Judicial Preferences: Pretrial Motions

Does the Court prefer to have advanced bench copies of motions or memoranda?  


Yes, please.  The Court certainly appreciates courtesy copies of motions or memoranda when they are filed.  Informal copies may be sent by email to chambers, with adversary counsel being copied on the communication.   


Please note that the Court tries to prepare diligently for matters on the docket.  However, the Court is not typically notified when motions are filed.  As such, courtesy copies help the Court to be prepared for significant motions well ahead of a status conference.   


Does the Court prefer to have separate copies of exhibits that are offered during motion hearings?


Yes, please.  Of course, one object of any pretrial hearing is to help the Court understand the legal issues and the facts supporting the parties’ positions.   If an exhibit helps to establish the facts, it is also very helpful for the Court to have a copy of that exhibit, if only so that the Court can follow along with the witness’s testimony as it is being offered.     


The Court also requests that the party offering an exhibit also make a copy for the other party, absent any advanced agreement that such copies are not necessary.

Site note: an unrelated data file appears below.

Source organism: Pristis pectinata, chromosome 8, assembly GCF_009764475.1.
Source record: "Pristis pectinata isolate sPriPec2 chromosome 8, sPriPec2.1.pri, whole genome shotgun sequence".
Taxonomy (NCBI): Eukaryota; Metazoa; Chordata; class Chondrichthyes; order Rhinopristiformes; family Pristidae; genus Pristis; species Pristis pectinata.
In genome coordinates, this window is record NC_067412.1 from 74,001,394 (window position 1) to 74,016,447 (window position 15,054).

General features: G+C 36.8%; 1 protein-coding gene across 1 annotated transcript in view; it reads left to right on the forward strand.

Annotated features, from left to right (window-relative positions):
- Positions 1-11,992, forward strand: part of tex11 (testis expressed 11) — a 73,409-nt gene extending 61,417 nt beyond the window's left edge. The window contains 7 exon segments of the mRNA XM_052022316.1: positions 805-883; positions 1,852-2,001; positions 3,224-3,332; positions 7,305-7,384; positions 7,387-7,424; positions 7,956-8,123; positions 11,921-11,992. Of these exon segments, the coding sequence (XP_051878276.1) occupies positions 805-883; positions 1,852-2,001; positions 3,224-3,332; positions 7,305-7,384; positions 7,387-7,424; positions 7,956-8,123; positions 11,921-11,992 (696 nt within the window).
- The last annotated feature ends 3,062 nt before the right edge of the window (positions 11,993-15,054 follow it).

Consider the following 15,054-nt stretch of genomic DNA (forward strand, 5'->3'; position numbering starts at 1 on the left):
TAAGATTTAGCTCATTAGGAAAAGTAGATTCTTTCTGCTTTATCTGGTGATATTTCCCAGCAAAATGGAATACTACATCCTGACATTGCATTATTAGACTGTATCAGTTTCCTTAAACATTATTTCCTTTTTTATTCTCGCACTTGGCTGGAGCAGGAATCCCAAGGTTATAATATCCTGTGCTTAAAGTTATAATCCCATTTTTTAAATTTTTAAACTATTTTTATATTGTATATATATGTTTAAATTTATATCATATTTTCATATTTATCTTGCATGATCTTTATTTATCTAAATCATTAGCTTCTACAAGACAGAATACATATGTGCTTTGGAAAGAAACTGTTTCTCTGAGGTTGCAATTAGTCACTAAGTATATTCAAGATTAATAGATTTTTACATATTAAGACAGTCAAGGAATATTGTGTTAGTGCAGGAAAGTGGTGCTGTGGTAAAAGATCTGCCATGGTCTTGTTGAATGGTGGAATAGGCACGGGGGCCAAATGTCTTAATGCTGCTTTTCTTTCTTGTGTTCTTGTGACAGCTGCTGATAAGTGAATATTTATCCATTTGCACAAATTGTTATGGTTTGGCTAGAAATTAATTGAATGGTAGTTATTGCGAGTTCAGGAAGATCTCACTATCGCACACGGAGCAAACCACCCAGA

Characterization of Opposing Arguments:  


The Court greatly discourages acerbic, sardonic, or disrespectful characterization of an adversary’s argument, whether in pleadings or in oral advocacy.    


These types of arguments are utterly unhelpful to the Court when assessing the merits of a legal issue.  They are also demeaning to the judicial process and are beneath the dignity of competent members of the bar.    


In the Court’s view, such arguments usually reflect more on the person of the advocate than on the efficacy of the adversary’s argument.  


Does the Court require the parties to consult with each other before filing a discovery motion?  


Yes, please.  Local Rule 6 requires that “[b]efore filing a motion to compel discovery, counsel shall seek to resolve each discovery dispute with adverse counsel.”    


As such, the Court will not grant a motion to dismiss or for sanctions relating to discovery issues unless the moving party has certified that he or she has first attempted to resolve the issues informally.



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